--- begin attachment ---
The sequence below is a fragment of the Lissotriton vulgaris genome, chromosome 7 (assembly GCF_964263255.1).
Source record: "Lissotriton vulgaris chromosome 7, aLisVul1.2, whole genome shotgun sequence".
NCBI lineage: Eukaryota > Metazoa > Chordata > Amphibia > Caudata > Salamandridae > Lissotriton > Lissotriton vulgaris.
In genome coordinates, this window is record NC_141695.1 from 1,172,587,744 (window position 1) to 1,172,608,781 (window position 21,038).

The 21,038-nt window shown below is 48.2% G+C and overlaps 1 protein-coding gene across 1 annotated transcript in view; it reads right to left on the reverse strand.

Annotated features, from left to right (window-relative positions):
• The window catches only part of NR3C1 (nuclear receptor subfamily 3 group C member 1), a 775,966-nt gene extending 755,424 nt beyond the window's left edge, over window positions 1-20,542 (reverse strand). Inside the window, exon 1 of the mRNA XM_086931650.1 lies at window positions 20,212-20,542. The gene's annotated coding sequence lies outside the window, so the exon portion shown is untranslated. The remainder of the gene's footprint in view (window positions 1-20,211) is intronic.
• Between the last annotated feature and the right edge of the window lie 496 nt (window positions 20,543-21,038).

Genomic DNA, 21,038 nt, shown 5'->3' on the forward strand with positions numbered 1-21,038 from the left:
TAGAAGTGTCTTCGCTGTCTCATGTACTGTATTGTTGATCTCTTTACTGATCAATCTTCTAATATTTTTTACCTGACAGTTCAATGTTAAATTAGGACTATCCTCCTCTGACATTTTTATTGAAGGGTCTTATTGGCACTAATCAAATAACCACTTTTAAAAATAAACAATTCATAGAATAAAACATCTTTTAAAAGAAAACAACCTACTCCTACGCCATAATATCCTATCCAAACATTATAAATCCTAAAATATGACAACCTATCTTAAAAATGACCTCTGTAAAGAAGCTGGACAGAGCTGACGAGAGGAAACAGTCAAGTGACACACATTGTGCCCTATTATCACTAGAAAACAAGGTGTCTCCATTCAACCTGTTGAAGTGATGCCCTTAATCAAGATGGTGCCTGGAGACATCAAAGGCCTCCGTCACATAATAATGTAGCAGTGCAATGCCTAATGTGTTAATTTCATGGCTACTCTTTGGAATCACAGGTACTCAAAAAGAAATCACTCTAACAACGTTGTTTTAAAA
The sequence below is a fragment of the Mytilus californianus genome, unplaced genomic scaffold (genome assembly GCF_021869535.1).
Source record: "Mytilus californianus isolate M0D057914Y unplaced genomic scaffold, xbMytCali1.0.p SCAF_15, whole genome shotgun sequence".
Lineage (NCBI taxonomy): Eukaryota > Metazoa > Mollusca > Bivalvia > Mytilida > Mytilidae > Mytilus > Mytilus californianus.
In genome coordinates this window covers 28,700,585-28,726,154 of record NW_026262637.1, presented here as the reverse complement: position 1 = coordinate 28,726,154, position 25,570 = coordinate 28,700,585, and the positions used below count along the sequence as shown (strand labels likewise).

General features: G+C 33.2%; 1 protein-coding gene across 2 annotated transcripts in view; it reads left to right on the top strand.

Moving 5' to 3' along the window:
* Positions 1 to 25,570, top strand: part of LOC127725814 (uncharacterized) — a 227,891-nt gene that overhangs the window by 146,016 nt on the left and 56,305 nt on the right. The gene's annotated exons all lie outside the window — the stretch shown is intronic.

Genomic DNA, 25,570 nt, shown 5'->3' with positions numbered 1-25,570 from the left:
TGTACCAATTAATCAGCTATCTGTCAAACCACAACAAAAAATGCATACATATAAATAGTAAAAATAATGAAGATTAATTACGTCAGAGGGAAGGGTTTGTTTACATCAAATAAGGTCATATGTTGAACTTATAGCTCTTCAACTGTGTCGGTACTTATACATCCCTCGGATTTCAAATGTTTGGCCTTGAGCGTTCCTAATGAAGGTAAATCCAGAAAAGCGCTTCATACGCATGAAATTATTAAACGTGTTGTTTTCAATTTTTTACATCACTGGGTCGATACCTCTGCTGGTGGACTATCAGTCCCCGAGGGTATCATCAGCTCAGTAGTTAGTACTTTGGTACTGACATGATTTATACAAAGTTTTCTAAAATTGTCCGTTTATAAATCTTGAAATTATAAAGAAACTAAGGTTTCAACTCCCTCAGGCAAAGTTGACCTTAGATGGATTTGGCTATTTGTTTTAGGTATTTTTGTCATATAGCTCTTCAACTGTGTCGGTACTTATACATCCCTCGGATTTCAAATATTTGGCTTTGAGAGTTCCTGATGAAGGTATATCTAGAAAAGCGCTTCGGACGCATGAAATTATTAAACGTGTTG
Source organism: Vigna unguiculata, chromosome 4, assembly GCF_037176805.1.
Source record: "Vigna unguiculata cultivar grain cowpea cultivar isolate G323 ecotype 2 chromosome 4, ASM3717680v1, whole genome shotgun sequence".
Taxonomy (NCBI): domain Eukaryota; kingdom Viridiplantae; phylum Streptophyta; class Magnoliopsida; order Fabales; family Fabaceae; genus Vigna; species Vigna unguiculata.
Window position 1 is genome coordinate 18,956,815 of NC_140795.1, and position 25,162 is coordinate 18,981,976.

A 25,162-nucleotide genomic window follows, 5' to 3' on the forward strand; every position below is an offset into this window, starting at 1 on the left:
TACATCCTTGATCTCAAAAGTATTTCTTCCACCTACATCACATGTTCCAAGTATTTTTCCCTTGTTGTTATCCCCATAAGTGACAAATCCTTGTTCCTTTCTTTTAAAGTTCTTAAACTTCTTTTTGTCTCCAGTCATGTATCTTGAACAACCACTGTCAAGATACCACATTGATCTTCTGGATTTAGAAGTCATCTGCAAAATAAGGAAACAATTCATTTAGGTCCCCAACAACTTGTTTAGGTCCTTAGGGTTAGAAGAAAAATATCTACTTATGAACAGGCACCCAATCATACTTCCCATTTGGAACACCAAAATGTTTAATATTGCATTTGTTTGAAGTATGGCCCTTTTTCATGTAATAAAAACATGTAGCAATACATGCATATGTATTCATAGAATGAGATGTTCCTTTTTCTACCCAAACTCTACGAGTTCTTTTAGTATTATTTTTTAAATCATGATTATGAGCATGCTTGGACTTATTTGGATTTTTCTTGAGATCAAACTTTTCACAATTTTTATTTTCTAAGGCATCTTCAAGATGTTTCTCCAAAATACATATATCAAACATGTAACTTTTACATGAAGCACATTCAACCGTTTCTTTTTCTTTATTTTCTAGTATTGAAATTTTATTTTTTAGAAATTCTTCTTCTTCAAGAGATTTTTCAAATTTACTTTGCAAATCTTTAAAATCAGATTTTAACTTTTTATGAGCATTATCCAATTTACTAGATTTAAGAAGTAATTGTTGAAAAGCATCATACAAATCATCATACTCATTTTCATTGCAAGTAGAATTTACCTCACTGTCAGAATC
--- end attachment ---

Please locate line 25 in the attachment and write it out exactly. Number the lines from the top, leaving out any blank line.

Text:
TACATCCTTGATCTCAAAAGTATTTCTTCCACCTACATCACATGTTCCAAGTATTTTTCCCTTGTTGTTATCCCCATAAGTGACAAATCCTTGTTCCTTTCTTTTAAAGTTCTTAAACTTCTTTTTGTCTCCAGTCATGTATCTTGAACAACCACTGTCAAGATACCACATTGATCTTCTGGATTTAGAAGTCATCTGCAAAATAAGGAAACAATTCATTTAGGTCCCCAACAACTTGTTTAGGTCCTTAGGGTTAGAAGAAAAATATCTACTTATGAACAGGCACCCAATCATACTTCCCATTTGGAACACCAAAATGTTTAATATTGCATTTGTTTGAAGTATGGCCCTTTTTCATGTAATAAAAACATGTAGCAATACATGCATATGTATTCATAGAATGAGATGTTCCTTTTTCTACCCAAACTCTACGAGTTCTTTTAGTATTATTTTTTAAATCATGATTATGAGCATGCTTGGACTTATTTGGATTTTTCTTGAGATCAAACTTTTCACAATTTTTATTTTCTAAGGCATCTTCAAGATGTTTCTCCAAAATACATATATCAAACATGTAACTTTTACATGAAGCACATTCAACCGTTTCTTTTTCTTTATTTTCTAGTATTGAAATTTTATTTTTTAGAAATTCTTCTTCTTCAAGAGATTTTTCAAATTTACTTTGCAAATCTTTAAAATCAGATTTTAACTTTTTATGAGCATTATCCAATTTACTAGATTTAAGAAGTAATTGTTGAAAAGCATCATACAAATCATCATACTCATTTTCATTGCAAGTAGAATTTACCTCACTGTCAGAATC